For 2013 our biggest dilema is whether or not to attempt to accelerate our savings and extra mortgage payments even more so we can move up the early retirement plan. On our current trajectory our mortgage will be paid off in 5yrs and we’ll retire 3yrs after that. The extra three years are to finish topping up the retirement savings, generate a separate budget specifically for retirement travel, and do one last round of car replacement and house renovations/repairs so we have no large expenses looming after we walk away from our careers. We’ve chosen to live an ultra frugal lifestyle so that we’ll be able to retire in our late 50s but every year at this time I wonder if we couldn’t do a just little more. Trim a little closer to the bone without making life complete drudgery. Is there some cost savings trick we’ve been missing? Would it be worth taking on extra PT jobs on top of our busy careers? How much difference would each change make and does it move up our retirement enough to offset what we’d have to do or give up now? Compared to our work collegues and family, we’re way ahead. But I’ve never been one to use that as a measuring stick. I always try to challenge myself to see what is possible for us and our children, regardless how nutty others think it is.

    Ultimately we may just continue on the path we’re on and retire in 8 years. We’ve pretty much perfected living this way (on ~55-60% of our net pay) but in the back of my mind I always wonder if I’ll look back and wish we’d done just a little more. I can sit back and say, we’ve taken control and gone from hoping to retire at 65, to knowing we’ll retire in our late 50s. Is that enough? If we’d started sooner we could have retired in our late 40s but that ship sailed long ago. All I can do is look forward and try to find the best we can between enjoying the present and still retireing earlier that we thought possible just a few years ago.

    • Travis says:

      Everybody has their own goals, and it looks like you’ve got the cross hairs set at retiring early and you’re working hard to get there. It sounds to me like you’ve got things completely under control – having the luxury of trying to accelerate, or not accelerate is a great question to be able to ask yourself. Thanks for sharing your goals and experiences, JMK!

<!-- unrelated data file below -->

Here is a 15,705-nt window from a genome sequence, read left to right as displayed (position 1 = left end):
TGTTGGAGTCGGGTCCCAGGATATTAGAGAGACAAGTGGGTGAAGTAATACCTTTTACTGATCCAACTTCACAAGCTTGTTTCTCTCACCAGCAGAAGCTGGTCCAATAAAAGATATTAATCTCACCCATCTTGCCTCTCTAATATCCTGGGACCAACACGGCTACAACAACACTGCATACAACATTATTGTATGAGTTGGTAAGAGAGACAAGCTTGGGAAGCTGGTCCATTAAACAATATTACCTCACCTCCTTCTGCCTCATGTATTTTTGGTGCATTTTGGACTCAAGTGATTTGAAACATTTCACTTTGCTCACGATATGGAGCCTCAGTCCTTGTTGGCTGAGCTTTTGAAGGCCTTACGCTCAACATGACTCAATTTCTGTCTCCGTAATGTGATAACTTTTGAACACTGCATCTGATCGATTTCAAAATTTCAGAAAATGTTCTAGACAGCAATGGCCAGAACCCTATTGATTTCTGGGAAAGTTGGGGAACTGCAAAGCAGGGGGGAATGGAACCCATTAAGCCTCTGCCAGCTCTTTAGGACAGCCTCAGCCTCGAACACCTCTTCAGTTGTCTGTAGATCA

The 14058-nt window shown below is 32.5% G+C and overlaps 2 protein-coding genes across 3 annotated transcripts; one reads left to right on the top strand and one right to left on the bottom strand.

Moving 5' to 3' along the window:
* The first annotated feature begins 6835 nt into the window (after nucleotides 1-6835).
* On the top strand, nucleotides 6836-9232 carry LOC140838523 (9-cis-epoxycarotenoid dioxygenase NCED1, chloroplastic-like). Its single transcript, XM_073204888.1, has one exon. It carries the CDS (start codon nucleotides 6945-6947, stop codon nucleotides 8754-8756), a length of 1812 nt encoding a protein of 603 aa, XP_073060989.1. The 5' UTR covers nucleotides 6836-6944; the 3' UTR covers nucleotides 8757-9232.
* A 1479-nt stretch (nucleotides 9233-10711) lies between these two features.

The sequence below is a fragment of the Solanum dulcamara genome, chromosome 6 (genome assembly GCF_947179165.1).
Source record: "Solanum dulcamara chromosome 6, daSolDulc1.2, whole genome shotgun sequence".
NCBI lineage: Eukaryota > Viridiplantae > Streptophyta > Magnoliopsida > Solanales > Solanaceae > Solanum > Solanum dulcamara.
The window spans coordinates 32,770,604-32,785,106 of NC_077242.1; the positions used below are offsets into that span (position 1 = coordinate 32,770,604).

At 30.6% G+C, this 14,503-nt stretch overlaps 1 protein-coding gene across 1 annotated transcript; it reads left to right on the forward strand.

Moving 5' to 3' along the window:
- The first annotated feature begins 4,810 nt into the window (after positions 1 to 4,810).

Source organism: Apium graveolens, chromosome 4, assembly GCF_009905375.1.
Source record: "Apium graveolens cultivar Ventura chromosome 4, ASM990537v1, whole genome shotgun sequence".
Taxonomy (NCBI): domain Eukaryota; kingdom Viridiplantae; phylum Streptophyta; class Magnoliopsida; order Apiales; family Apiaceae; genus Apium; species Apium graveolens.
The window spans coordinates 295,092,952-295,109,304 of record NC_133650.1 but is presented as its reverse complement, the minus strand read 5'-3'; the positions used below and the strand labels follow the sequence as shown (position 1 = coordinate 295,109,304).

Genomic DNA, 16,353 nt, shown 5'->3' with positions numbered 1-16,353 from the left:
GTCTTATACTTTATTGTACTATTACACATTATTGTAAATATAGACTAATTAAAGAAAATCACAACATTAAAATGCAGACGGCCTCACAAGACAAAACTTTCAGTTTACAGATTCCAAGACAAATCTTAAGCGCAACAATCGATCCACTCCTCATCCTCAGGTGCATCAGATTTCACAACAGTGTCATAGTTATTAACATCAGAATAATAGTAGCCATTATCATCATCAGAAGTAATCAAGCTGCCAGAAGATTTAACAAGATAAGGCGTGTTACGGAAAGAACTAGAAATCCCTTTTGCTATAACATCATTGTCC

10. debtgirl says:

    I walk everyday, I know I should incorporate more weights though!

    • Travis says:

      It all depends upon what your fitness goals are, debtgirl. There are certainly well documented health advantages to doing regular strength training. If it’s something you want to do….take control and DO IT! 🙂 Hope your new year is off to a great start!

  11. Michelle says:

    Living in Colorado I actually know a TON of people well past their 40s (50s and beyond) who actively compete in 5k’s, 10k’s, and triathlons and kick a@@.. They are by no means finished yet, they aren’t even close. The oldest person in the world (right now) is 115 and you’re only 39 there is a heck of a lot of living to still be done. Am so glad you tapped into that mindset. Congratulations on your debt repayment can’t wait to read the post about your 300 lb bench press.

    • Travis says:

      Great perspective, Michelle! There IS a lot of living to do after 39, so I want to be as healthy as I can – both physically, and financially. I’m taking control and never giving it up! Thanks for sharing your thoughts!